For climbing UN13,054, we suggest establishing a campsite on the benches just north of the trail junction. We found evidence of previous use here. Some rock outcrops help create the benches which provide smaller, level areas where you can pitch a tent. Good water is still close by. Deer and elk abound in the basin above that you packed down through, but watch out for aggressive marmots. Hang your food if you can find a place to do so.
From your campsite at Rito Alto Lake, walk north, down Rito Alto Creek about 1mile to a crossing of the creek (easy after summer runoff subsides) to the east side at N 38° 06' 00.71" W 105° 40' 37.60". Continue north, then NW down the trail another .3 mile to a crossing of Cotton Creek. From that easy crossing, continue west another another mile to a drainage/avalanche chute that leads north toward the summit of UN13,130. There may be a few muddy spots to deal with during monsoon season, made worse by recent packhorse traffic, all along the trail section. After the crossing of Cotton Creek, watch for the third prominent avalanche chute coming down from the north. Coordinates are N 38° 06' 19.50" W 105° 41' 43.22". (10,800 ft. elevation) We located this with little difficulty and began the ascent. From here, your summit is not too clearly visible. It's about 1.5 mile to the north and west.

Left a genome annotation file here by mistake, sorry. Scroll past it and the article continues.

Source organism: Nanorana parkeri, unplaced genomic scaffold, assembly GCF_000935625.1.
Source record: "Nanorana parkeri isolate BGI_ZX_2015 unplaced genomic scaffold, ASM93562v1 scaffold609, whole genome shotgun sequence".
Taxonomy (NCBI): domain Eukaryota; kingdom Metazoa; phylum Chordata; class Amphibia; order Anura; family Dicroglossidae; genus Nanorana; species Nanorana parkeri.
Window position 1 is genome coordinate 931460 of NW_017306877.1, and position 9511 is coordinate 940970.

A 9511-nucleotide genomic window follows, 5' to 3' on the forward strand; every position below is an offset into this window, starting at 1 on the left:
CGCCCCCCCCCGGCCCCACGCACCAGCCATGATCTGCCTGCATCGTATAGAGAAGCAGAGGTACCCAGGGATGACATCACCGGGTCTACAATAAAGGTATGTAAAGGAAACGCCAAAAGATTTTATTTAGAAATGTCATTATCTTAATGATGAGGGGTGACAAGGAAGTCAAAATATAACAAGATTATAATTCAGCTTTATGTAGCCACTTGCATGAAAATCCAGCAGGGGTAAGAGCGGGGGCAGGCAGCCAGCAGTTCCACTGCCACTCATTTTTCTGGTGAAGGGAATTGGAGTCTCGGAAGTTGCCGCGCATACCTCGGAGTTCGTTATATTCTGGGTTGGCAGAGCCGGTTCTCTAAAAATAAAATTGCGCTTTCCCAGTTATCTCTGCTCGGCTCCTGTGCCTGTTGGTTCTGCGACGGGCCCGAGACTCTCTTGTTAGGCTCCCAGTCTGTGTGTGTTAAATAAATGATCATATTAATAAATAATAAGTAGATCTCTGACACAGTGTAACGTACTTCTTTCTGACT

Climbing up the avalanche chute presents the usual problems of fallen debris – rocks, logs, etc. It is also steep – as usual. No rest for the weary in that department. Gain about 1, 300 feet before you begin to work your way out of the broadening gully and over to a west ridge. Contour NNW, below the ridge that connects UN 13,130 to UN 13,490 (Cotton King) over open, tundra-covered and flower-laden slopes toward the east ridge of the UN 13,130. As we contoured into the upper basin, southeast of the summit, we saw numerous game trails, but no wild game, and flowers were everywhere, especially asters and Rocky Mountain Penstemon. We crossed one particular area where the hillside had sloughed off leaving open dirt and rock exposed. There seemed to be no real reason for this to have occurred where it did. Intersect the east ridge at your place of choice and follow it west to the summit. Most of the route to the summit is a fairly easy tundra walk with some rock until you arrive at the summit.
From this summit, there is a nice view looking down on Cherry Lake, where you may see some backpackers/campers. There's also a good view of UN 13,062 to the south across the valley. For your return, go back as you came. It should be noted that UN 13,490, (Cotton King Peak) to the east could be climbed together with UN 13,130 by way of the connecting ridge. It's a rather long ridge walk but can be kept at a Class 2 rating. The same summit could also be gained from where the Rito Alto Lake trail crosses Cotton Creek. On the west side of the creek, a trail #749 turns off to the north and follows Cotton Creek all the way to a pass at 12,500 ft., just east of the Cotton King summit.